Home Secretary The home secretary, officially the secretary of state for the Home Department, is a Secretary of State (United Kingdom), secretary of state in the Government of the United Kingdom, with overall responsibility for all Home Office business. The ...
,
David Blunkett David Blunkett, Baron Blunkett, (born 6 June 1947) is a British politician, now in the House of Lords The House of Lords, formally The Right Honourable the Lords Spiritual and Temporal of the United Kingdom of Great Britain and Northern I ...
. He appointed a "Life in the United Kingdom Advisory Group," chaired by Sir Bernard Crick, to formulate the test's content. In 2003, the Group produced a report, "The New and the Old," with recommendations for the design and administration of the test. There was dissent among the committee members on certain issues, and many of the recommendations were not adopted by the Government. In 2005, plans to require foreign-born religious ministers to take the test earlier than other immigrants were abandoned by the then Immigration Minister,
Tony McNulty Anthony James McNulty (born 3 November 1958) is a British politician who was the Labour Labour or labor may refer to: * Childbirth Childbirth, also known as labour or delivery, is the ending of pregnancy where one or more babies leaves ...
.


Content

The test lasts for 45 minutes, during which time the candidate is required to answer 24 multiple-choice questions. To pass the test, the candidate must receive a grade of 75% or higher, i.e. at least 18 correct answers to the 24 questions. Testing is not directly administered by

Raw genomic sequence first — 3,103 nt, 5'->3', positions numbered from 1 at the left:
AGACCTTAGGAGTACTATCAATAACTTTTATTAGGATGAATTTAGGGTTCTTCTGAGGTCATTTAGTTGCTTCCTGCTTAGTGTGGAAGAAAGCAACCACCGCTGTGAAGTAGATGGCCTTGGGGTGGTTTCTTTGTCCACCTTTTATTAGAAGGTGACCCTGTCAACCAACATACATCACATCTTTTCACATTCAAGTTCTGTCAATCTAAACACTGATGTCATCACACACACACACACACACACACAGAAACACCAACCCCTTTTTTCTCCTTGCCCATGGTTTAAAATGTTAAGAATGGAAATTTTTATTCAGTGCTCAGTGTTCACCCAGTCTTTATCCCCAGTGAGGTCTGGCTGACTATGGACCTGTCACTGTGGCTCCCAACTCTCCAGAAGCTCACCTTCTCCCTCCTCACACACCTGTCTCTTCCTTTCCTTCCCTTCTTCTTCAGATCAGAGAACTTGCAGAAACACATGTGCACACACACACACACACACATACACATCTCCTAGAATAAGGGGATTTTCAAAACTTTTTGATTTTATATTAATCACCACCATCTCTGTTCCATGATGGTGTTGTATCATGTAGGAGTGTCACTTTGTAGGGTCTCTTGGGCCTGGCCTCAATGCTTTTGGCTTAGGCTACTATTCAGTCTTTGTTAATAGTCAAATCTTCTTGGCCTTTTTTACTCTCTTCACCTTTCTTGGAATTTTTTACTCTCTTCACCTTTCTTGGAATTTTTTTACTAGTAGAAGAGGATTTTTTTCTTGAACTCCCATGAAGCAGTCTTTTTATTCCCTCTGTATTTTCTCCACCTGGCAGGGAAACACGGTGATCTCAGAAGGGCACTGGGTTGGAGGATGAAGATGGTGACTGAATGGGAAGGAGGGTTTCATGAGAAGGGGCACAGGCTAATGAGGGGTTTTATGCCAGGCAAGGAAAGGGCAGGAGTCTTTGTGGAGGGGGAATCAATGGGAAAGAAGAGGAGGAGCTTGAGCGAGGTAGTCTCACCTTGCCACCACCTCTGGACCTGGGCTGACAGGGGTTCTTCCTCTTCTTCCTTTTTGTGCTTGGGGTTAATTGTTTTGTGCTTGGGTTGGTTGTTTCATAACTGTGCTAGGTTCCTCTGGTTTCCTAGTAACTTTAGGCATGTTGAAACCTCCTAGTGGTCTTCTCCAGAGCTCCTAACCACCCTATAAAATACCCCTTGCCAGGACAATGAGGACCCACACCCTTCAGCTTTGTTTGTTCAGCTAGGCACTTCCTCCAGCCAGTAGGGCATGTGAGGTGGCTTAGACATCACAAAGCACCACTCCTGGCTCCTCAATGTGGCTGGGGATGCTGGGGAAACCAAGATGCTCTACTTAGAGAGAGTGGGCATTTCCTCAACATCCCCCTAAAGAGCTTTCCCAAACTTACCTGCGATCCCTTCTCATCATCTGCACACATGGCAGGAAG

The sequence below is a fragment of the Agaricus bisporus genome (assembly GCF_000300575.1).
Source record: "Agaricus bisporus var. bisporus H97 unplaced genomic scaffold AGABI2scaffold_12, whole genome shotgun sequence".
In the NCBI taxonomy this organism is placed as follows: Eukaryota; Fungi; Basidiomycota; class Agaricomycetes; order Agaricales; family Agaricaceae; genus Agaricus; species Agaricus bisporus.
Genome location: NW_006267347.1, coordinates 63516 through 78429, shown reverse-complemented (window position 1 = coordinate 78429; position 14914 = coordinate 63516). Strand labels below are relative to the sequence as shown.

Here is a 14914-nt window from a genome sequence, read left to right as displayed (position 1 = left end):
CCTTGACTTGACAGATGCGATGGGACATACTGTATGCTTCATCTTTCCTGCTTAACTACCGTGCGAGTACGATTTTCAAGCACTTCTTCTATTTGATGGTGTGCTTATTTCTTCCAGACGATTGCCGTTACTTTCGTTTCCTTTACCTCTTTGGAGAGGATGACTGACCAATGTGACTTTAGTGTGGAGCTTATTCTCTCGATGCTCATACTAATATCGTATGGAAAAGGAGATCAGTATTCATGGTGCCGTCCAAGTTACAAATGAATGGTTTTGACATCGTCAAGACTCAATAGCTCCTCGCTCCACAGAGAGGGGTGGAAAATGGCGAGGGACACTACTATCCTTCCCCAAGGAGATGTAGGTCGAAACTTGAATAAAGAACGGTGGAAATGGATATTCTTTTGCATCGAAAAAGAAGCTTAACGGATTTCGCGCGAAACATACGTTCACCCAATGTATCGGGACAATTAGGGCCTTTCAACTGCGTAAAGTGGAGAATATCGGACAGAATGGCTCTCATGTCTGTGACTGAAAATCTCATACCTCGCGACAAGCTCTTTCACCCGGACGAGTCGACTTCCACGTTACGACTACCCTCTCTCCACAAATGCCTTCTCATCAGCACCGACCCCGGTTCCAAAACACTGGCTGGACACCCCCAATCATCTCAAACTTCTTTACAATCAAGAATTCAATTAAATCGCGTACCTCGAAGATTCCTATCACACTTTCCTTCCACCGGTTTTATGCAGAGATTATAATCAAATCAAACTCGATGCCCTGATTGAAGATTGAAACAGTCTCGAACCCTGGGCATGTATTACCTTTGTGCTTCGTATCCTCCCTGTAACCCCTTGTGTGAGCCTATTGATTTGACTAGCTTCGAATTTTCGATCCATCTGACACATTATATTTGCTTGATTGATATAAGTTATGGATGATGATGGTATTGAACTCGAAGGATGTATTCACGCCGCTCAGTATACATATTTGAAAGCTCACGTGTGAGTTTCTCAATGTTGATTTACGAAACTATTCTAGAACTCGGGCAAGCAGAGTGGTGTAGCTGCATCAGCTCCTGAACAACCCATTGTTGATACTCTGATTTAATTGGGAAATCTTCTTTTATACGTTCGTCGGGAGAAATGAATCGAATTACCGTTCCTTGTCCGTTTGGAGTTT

UK Visas and Immigration UK Visas and Immigration (UKVI) is a division of the Home Office responsible for the United Kingdom's Visa (document), visa system. It was formed in 2013 from the section of the UK Border Agency that had administered the visa system. History The ...
(which replaced the UK Border Agency in 2013), but is carried out by
learndirect Learndirect Ltd, stylised as learndirect, is a British training provider founded in 2000, owned by the private equity firm Lloyds Development Capital (LDC). The company has a network of learning centres in England and Wales, and also runs some ...
, a private company. As of 20 July 2021 the cost of the test is £50. From November 2005 to March 2007, the questions for the test were based on chapters 2 to 4 of the book ''Life in the United Kingdom: A Journey to Citizenship''. The handbook was revised in March 2007 and the test was changed to be based on chapters 2 to 6 of it. The additional chapters covered knowledge and understanding of employment matters and everyday needs such as housing, money, health and education. The third edition of the handbook, ''Life in the United Kingdom: A Guide for New Residents'', was released in 2013 and prompted another change in the test format. The test covered the chapters "The Values and principles of the UK", "What is the UK?", "A long and illustrious history", "A modern, thriving society" and "The UK government, the law and your role". At the time of the test's introduction the materials were primarily about
England England is a Countries of the United Kingdom, country that is part of the United Kingdom. It shares land borders with Wales to its west and Scotland to its north. The Irish Sea lies northwest of England and the Celtic Sea to the southwest. E ...

England
, but the second edition of the handbook contained more detail about aspects of life in the United Kingdom which differ in
Wales Wales ( cy, Cymru ) is a Countries of the United Kingdom, country that is part of the United Kingdom. It is bordered by England to the Wales–England border, east, the Irish Sea to the north and west, and the Bristol Channel to the south. It ...

Wales
,